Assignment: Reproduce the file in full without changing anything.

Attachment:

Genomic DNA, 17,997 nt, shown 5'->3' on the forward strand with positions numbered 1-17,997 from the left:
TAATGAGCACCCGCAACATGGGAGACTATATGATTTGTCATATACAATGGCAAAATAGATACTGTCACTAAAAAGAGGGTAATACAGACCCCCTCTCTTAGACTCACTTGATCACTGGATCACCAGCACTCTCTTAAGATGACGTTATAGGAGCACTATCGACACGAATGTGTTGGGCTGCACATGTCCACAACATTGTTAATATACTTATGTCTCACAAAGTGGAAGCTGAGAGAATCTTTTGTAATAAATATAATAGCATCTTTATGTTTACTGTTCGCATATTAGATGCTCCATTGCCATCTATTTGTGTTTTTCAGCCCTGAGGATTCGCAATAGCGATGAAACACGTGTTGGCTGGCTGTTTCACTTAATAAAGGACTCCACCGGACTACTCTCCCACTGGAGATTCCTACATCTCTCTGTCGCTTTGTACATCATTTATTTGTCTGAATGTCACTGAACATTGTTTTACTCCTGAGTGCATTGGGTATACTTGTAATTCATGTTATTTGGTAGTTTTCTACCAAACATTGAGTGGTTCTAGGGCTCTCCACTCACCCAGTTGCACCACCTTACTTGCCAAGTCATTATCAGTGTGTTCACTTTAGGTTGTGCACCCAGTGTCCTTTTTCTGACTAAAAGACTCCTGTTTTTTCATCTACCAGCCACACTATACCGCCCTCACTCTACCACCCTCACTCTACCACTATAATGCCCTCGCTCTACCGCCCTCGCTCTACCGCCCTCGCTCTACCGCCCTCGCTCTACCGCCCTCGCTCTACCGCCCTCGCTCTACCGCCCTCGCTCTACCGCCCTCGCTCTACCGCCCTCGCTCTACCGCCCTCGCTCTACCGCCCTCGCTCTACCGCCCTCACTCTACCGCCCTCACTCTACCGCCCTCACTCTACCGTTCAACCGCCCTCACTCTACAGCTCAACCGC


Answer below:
Genomic DNA, 17,997 nt, shown 5'->3' on the forward strand with positions numbered 1-17,997 from the left:
TAATGAGCACCCGCAACATGGGAGACTATATGATTTGTCATATACAATGGCAAAATAGATACTGTCACTAAAAAGAGGGTAATACAGACCCCCTCTCTTAGACTCACTTGATCACTGGATCACCAGCACTCTCTTAAGATGACGTTATAGGAGCACTATCGACACGAATGTGTTGGGCTGCACATGTCCACAACATTGTTAATATACTTATGTCTCACAAAGTGGAAGCTGAGAGAATCTTTTGTAATAAATATAATAGCATCTTTATGTTTACTGTTCGCATATTAGATGCTCCATTGCCATCTATTTGTGTTTTTCAGCCCTGAGGATTCGCAATAGCGATGAAACACGTGTTGGCTGGCTGTTTCACTTAATAAAGGACTCCACCGGACTACTCTCCCACTGGAGATTCCTACATCTCTCTGTCGCTTTGTACATCATTTATTTGTCTGAATGTCACTGAACATTGTTTTACTCCTGAGTGCATTGGGTATACTTGTAATTCATGTTATTTGGTAGTTTTCTACCAAACATTGAGTGGTTCTAGGGCTCTCCACTCACCCAGTTGCACCACCTTACTTGCCAAGTCATTATCAGTGTGTTCACTTTAGGTTGTGCACCCAGTGTCCTTTTTCTGACTAAAAGACTCCTGTTTTTTCATCTACCAGCCACACTATACCGCCCTCACTCTACCACCCTCACTCTACCACTATAATGCCCTCGCTCTACCGCCCTCGCTCTACCGCCCTCGCTCTACCGCCCTCGCTCTACCGCCCTCGCTCTACCGCCCTCGCTCTACCGCCCTCGCTCTACCGCCCTCGCTCTACCGCCCTCGCTCTACCGCCCTCGCTCTACCGCCCTCGCTCTACCGCCCTCACTCTACCGCCCTCACTCTACCGCCCTCACTCTACCGTTCAACCGCCCTCACTCTACAGCTCAACCGC